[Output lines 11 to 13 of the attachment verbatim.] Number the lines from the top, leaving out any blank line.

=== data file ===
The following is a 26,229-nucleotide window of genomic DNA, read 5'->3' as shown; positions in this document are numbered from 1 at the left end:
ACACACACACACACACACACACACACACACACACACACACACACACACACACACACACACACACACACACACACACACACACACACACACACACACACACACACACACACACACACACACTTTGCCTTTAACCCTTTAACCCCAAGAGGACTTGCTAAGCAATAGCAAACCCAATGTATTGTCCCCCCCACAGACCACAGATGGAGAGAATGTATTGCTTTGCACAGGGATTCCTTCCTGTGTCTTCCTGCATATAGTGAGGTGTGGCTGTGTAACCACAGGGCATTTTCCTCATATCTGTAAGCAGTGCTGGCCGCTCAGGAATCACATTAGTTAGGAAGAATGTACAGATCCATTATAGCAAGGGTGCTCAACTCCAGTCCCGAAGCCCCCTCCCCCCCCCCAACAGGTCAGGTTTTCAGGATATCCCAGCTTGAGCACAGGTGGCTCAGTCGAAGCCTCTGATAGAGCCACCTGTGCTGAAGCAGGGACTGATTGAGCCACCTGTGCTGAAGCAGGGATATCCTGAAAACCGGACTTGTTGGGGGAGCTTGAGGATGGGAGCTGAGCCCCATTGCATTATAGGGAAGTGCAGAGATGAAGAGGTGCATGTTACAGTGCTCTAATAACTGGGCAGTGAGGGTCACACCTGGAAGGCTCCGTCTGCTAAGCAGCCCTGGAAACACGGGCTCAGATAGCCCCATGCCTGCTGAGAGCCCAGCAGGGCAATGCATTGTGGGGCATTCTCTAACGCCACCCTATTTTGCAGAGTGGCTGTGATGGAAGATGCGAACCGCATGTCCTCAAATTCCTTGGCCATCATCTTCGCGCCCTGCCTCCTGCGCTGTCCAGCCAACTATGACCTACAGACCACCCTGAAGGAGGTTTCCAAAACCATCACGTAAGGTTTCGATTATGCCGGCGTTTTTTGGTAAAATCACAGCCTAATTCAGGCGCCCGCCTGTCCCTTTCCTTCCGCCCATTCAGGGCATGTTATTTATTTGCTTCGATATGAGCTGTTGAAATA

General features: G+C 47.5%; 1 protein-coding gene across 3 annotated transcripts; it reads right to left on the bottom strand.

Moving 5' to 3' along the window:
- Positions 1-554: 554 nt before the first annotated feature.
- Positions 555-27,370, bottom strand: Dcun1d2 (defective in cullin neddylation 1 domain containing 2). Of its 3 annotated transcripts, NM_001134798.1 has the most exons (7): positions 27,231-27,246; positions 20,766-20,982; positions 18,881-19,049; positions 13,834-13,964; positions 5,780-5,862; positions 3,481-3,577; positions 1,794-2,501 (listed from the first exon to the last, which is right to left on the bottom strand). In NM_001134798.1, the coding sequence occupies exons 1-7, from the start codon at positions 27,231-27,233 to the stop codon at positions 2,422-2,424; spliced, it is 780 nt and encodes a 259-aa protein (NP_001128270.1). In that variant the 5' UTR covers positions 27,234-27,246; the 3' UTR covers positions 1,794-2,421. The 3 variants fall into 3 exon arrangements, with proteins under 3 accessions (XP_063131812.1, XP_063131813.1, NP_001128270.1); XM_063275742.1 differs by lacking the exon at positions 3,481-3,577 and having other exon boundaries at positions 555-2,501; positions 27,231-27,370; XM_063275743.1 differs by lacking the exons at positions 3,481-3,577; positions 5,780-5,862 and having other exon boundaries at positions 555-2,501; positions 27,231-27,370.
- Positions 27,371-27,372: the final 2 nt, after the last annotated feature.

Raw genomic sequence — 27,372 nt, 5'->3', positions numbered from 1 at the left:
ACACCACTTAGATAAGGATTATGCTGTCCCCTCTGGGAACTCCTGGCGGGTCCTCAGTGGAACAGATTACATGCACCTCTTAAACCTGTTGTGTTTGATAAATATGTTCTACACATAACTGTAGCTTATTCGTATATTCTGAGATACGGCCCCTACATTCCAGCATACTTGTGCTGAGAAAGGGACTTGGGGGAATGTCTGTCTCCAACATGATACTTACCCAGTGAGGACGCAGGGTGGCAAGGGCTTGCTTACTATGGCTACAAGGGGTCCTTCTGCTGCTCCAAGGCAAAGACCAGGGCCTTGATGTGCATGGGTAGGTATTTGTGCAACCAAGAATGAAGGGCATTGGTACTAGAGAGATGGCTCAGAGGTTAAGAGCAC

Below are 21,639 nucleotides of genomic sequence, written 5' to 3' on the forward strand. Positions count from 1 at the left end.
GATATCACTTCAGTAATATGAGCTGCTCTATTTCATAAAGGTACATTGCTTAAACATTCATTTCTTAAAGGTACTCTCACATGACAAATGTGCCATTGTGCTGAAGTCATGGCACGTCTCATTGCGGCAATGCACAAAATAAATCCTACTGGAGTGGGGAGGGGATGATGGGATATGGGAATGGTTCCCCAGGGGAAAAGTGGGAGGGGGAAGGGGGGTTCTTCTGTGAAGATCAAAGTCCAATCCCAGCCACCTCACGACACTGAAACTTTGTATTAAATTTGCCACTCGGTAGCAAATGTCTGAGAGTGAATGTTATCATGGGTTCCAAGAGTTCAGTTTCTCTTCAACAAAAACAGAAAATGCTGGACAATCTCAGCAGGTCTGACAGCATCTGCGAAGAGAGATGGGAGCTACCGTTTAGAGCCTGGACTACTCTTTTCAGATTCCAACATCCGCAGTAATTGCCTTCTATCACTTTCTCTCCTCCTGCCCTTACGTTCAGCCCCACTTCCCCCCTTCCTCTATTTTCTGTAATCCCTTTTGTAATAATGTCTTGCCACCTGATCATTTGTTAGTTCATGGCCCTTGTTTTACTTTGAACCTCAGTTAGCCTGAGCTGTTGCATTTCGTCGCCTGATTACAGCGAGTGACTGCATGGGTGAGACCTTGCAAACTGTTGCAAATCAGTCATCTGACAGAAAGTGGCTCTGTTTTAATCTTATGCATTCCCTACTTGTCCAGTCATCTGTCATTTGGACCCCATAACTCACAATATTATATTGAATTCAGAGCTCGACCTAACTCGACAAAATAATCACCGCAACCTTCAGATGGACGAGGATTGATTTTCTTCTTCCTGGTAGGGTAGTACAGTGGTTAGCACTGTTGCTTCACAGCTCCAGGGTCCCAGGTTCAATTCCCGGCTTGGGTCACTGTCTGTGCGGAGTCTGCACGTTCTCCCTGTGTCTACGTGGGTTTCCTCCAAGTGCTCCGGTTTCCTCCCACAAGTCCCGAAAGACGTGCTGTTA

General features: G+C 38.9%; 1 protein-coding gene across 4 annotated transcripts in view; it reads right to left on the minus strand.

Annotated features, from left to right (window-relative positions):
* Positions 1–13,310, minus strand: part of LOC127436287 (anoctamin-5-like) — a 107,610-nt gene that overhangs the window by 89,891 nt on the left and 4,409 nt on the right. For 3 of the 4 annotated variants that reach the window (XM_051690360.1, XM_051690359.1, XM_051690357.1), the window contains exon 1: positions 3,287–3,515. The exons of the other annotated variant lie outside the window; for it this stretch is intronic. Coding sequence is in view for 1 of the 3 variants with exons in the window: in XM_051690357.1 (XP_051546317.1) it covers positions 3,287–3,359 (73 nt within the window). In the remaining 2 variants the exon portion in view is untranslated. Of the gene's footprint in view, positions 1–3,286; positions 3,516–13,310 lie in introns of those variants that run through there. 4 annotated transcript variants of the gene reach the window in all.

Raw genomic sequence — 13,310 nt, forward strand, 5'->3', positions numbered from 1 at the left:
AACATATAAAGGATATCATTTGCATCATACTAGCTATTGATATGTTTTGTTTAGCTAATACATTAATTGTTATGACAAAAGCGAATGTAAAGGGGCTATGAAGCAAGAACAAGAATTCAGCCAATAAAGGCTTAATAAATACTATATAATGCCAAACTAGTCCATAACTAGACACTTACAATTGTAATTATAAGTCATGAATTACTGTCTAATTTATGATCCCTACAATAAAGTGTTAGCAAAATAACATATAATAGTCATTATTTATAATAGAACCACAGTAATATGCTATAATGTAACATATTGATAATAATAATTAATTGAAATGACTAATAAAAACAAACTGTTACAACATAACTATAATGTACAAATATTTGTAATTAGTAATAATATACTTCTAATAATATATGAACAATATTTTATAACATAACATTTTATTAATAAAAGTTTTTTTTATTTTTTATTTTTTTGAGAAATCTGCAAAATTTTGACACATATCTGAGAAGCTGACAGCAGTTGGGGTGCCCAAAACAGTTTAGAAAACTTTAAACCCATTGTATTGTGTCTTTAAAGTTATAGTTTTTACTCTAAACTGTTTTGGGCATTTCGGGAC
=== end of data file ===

GATATCACTTCAGTAATATGAGCTGCTCTATTTCATAAAGGTACATTGCTTAAACATTCATTTCTTAAAGGTACTCTCACATGACAAATGTGCCATTGTGCTGAAGTCATGGCACGTCTCATTGCGGCAATGCACAAAATAAATCCTACTGGAGTGGGGAGGGGATGATGGGATATGGGAATGGTTCCCCAGGGGAAAAGTGGGAGGGGGAAGGGGGGTTCTTCTGTGAAGATCAAAGTCCAATCCCAGCCACCTCACGACACTGAAACTTTGTATTAAATTTGCCACTCGGTAGCAAATGTCTGAGAGTGAATGTTATCATGGGTTCCAAGAGTTCAGTTTCTCTTCAACAAAAACAGAAAATGCTGGACAATCTCAGCAGGTCTGACAGCATCTGCGAAGAGAGATGGGAGCTACCGTTTAGAGCCTGGACTACTCTTTTCAGATTCCAACATCCGCAGTAATTGCCTTCTATCACTTTCTCTCCTCCTGCCCTTACGTTCAGCCCCACTTCCCCCCTTCCTCTATTTTCTGTAATCCCTTTTGTAATAATGTCTTGCCACCTGATCATTTGTTAGTTCATGGCCCTTGTTTTACTTTGAACCTCAGTTAGCCTGAGCTGTTGCATTTCGTCGCCTGATTACAGCGAGTGACTGCATGGGTGAGACCTTGCAAACTGTTGCAAATCAGTCATCTGACAGAAAGTGGCTCTGTTTTAATCTTATGCATTCCCTACTTGTCCAGTCATCTGTCATTTGGACCCCATAACTCACAATATTATATTGAATTCAGAGCTCGACCTAACTCGACAAAATAATCACCGCAACCTTCAGATGGACGAGGATTGATTTTCTTCTTCCTGGTAGGGTAGTACAGTGGTTAGCACTGTTGCTTCACAGCTCCAGGGTCCCAGGTTCAATTCCCGGCTTGGGTCACTGTCTGTGCGGAGTCTGCACGTTCTCCCTGTGTCTACGTGGGTTTCCTCCAAGTGCTCCGGTTTCCTCCCACAAGTCCCGAAAGACGTGCTGTTA

General features: G+C 38.9%; 1 protein-coding gene across 4 annotated transcripts in view; it reads right to left on the minus strand.

Annotated features, from left to right (window-relative positions):